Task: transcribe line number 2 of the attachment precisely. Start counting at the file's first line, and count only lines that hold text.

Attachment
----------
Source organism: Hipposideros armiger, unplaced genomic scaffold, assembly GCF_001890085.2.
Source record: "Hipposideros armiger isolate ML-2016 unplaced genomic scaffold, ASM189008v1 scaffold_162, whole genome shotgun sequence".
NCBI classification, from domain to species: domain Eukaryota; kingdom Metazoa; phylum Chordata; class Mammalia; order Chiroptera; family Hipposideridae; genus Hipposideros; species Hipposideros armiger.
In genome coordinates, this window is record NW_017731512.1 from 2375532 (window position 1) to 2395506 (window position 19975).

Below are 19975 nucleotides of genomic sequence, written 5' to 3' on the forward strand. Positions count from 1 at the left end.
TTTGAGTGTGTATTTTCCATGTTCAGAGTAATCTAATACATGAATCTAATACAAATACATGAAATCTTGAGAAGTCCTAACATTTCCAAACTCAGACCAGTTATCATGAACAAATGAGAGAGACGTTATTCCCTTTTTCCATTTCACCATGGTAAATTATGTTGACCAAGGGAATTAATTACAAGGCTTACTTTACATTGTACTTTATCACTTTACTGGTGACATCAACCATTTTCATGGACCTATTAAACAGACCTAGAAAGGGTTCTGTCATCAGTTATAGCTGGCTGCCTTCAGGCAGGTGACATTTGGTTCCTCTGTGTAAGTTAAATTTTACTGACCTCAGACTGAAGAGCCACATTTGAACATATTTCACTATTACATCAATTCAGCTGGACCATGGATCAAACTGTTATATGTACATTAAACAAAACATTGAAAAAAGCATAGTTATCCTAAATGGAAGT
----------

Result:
Source record: "Hipposideros armiger isolate ML-2016 unplaced genomic scaffold, ASM189008v1 scaffold_162, whole genome shotgun sequence".